BOSTON — When Catholic Charities honored the mayor of Boston, the Church didn't join in.
Archbishop Sean O'Malley skipped the event when Boston Catholic Charities honored Mayor Thomas Menino, an abortion supporter, at its Dec. 9 Christmas fund-raising dinner. The group praised his “consistent support of Catholic Charities.”
But the mayor has a public record stretching back to at least 1992 of supporting abortion and homosexual activism.
Citing a “crisis of infidelity to Church teachings,” more than 100 Boston-area Catholics Dec. 1 petitioned Archbishop Sean O'Malley to insist the honor be withdrawn — or to rein the agency in and change its leadership.
“The people of Boston have lost confidence in the spiritual leadership of Catholic Charities,” stated the petition, with 133 signatures. While pledging to support the archbishop, the petition that was organized in just three days urged him to “put authentic Catholic beliefs and teachings back into Catholic Charities of Boston.”
The agency's move has undermined efforts of Catholics working to defend life and to get a pro-family marriage protection issue on the state ballot, petition co-author William Hobbib of Newton said in a telephone interview. And the decision came weeks after an October revelation that Catholic Charities has placed children for adoption with homosexual couples.
The Boston Herald reported Dec. 7 that a letter from the Vatican embassy in Washington, D.C., urged Archbishop O'Malley to stop Catholic Charities from facilitating adoptions unless homosexual couples are excluded. The newspaper cited an anonymous source.
Asked about the letter, the archdiocese issued a statement saying it does not comment on “private communications it might receive from the Holy See.”
Catholic Charities has said it is bound by the state's non-discrimination laws. An interdiocesan commission in Massachusetts is studying the situation.
But Archbishop O'Malley announced Nov. 22 that he would not attend the Dec. 9 dinner. He noted that the U.S. Catholic Bishops, in a 2004 policy statement, affirmed that Catholic institutions should not honor those who act in defiance of fundamental Catholic moral principles.
The executive board of the state's Knights of Columbus also bowed out of the dinner because of Menino's being honored, State Deputy Richard Guerriero said in a telephone interview.
Petition co-author Carol McKinley of Duxbury said in an interview that petition organizers intensified their efforts Dec. 5-7 by contacting every director on the Catholic Charities Board and all big donors, urging them to refrain from attending. The archdiocese is still out of compliance with the bishops’ directive, she said.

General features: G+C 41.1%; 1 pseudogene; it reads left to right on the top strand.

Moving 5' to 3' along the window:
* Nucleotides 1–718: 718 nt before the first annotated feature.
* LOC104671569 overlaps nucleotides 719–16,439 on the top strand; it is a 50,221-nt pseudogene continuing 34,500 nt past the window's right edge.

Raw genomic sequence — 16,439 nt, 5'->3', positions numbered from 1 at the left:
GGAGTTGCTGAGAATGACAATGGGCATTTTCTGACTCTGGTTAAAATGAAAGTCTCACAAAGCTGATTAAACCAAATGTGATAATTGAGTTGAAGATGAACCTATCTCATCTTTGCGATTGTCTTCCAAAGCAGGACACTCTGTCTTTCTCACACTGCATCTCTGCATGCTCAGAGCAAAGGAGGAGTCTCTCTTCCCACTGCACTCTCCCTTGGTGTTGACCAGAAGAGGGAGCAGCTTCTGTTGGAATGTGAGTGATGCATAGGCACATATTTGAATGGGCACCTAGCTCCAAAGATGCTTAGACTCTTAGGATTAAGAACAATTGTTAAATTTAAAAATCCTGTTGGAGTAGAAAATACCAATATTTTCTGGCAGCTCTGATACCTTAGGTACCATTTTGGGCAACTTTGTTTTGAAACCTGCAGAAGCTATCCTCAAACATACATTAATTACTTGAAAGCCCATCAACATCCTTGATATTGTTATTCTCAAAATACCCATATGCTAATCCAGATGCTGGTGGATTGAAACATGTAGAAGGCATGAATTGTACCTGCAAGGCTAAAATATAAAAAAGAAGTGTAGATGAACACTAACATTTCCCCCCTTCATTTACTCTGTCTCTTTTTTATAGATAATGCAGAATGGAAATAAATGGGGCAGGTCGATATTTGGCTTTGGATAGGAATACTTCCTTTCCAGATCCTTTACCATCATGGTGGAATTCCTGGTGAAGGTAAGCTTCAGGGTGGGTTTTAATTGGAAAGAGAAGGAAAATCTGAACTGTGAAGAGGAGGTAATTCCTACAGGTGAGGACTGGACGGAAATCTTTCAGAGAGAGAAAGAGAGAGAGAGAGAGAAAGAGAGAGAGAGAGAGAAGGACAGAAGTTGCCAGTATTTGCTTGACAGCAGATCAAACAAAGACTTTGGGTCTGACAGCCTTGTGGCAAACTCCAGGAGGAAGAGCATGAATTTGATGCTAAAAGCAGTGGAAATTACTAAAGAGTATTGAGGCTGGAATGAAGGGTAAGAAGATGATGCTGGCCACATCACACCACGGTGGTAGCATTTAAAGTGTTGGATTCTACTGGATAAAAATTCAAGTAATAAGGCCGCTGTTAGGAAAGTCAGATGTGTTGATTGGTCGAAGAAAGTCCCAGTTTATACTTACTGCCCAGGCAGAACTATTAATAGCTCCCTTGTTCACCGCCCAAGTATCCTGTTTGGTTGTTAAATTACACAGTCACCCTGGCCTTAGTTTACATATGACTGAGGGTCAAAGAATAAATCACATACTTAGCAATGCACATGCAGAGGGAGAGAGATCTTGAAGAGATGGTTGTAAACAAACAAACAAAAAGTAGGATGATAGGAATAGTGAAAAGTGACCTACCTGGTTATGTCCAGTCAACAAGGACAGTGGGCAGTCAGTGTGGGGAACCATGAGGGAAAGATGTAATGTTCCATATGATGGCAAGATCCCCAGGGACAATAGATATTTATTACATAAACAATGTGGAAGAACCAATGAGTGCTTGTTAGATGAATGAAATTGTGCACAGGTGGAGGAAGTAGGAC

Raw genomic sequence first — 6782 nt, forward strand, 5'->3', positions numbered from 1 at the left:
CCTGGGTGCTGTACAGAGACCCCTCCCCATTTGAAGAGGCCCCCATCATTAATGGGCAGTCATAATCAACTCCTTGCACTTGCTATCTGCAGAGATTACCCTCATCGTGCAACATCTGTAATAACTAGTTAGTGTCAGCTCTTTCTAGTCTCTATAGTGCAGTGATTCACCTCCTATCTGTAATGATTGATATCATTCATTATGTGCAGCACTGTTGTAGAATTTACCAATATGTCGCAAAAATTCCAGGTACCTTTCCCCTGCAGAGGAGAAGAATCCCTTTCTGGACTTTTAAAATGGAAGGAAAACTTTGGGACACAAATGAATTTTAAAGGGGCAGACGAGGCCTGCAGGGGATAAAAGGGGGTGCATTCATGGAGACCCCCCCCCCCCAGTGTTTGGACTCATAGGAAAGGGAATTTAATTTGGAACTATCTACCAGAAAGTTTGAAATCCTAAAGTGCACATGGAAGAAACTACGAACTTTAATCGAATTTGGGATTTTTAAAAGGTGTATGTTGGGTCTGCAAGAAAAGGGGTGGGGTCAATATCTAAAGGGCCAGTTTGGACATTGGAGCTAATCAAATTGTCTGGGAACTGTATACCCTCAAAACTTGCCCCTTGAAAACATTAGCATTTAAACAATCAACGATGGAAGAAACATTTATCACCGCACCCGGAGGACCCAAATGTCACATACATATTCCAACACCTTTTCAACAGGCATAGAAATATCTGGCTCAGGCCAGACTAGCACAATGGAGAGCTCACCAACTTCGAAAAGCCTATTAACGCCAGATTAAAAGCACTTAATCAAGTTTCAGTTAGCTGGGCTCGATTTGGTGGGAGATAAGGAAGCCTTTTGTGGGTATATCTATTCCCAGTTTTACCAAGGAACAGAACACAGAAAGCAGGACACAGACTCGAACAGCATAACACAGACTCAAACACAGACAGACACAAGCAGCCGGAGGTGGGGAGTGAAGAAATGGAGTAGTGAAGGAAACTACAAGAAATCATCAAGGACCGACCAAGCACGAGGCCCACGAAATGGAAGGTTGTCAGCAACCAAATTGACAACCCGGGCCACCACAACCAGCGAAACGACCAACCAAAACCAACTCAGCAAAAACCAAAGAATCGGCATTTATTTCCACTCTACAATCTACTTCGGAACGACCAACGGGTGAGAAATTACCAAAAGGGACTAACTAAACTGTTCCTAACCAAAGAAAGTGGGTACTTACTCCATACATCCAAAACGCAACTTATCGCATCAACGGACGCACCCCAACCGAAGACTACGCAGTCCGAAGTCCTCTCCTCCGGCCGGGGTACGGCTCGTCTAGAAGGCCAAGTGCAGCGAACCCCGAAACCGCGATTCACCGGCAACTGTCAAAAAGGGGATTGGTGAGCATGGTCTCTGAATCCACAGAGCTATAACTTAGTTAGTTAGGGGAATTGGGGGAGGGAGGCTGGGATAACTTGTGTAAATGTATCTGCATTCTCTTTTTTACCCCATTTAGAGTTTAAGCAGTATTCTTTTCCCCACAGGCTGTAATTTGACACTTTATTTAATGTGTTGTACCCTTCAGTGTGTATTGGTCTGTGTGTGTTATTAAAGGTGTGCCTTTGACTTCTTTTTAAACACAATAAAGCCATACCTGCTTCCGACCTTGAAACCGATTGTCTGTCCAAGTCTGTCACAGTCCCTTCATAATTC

Catholic Action League of Massachusetts Executive Director C.J. Doyle said that he was pleased with archbishop's decision to boycott the dinner, and he has been urging people to thank him. The organization also called on Catholic Charities’ leadership to withdraw the invitation to Menino and to “apologize to the archbishop and the Catholic community for its complicity in this grave scandal.”
Catholic Charities President Father Bryan Hehir could not be reached by the Register for comment, but his spokesman stood by the agency's initial statement: “Catholic Charities firmly supports Catholic teaching concerning these matters (abortion and same-sex “marriage’). We differ with the mayor on both of these issues, even as we recognize his contributions to those we seek to serve each day in our city.”
Cape Cod Pro-Life Alliance President Patricia Stebbins wrote to Father Hehir: “You do our efforts to uphold Church pro-life, pro-family teachings a tremendous disservice by such callous disregard.”
Columnist Frank Mazzaglia wrote Nov. 27 in the MetroWest Daily News: “The time is long overdue for a serious re-organization of Catholic Charities, which continues to exhibit a rebellious spirit and a lack of leadership.”
While noting that the largest social service agency in Massachusetts does tremendous good every day for residents regardless of their faith, Mazzaglia concluded, “However, it is now clear that the majority of the governing body of Catholic Charities does not care one whit about the doctrines of the Church to which it is connected.”
McKinley, who founded the grassroots Catholic group “Faithful Voice” (in response to “Voice of the Faithful”), said of the agency's stand on Menino: “It's disingenuous. This makes it look as if as long as we do good works, we have no need to be concerned about the salvation of our souls.”
Menino's office did not respond to the Register's request for comment, but he defended his public record in a Boston Globe article Nov. 30: ““When the pope speaks on doctrine, that is absolute. I don't think choice and gay marriage are doctrine.”
According to the Catechism of the Catholic Church, however, the Church's teaching role does extend to matters of faith and morals (890-891).
Menino deflected the issue by criticizing those who called for his invitation to be withdrawn. He said they were “uncharitable” and “angry” because of church closings and the sexual abuse scandal.
Not so, McKinley countered. “This is about an internal schism in our religion; Menino's comments clearly show that,” she said in the same article.
Her petition states, “While we are grateful for the mayor's contributions to the poor, his published statements portraying our resolve to defend the culture of life as being “not charitable’ are in error.”
The petition asks the archbishop to “avoid further scandal and confusion to the faithful by correcting public misstatements regarding Catholic doctrine by Mayor Menino.”
Mazzaglia concluded in his column, “The archdiocese is reluctant to take on Catholic Charities directly. It's not because of the money, but rather because of the good that money can do for the desperately poor. Sooner or later, Catholic Charities is a problem that cries out for resolution.”
Gail Besse is based in Hull, Massachusetts.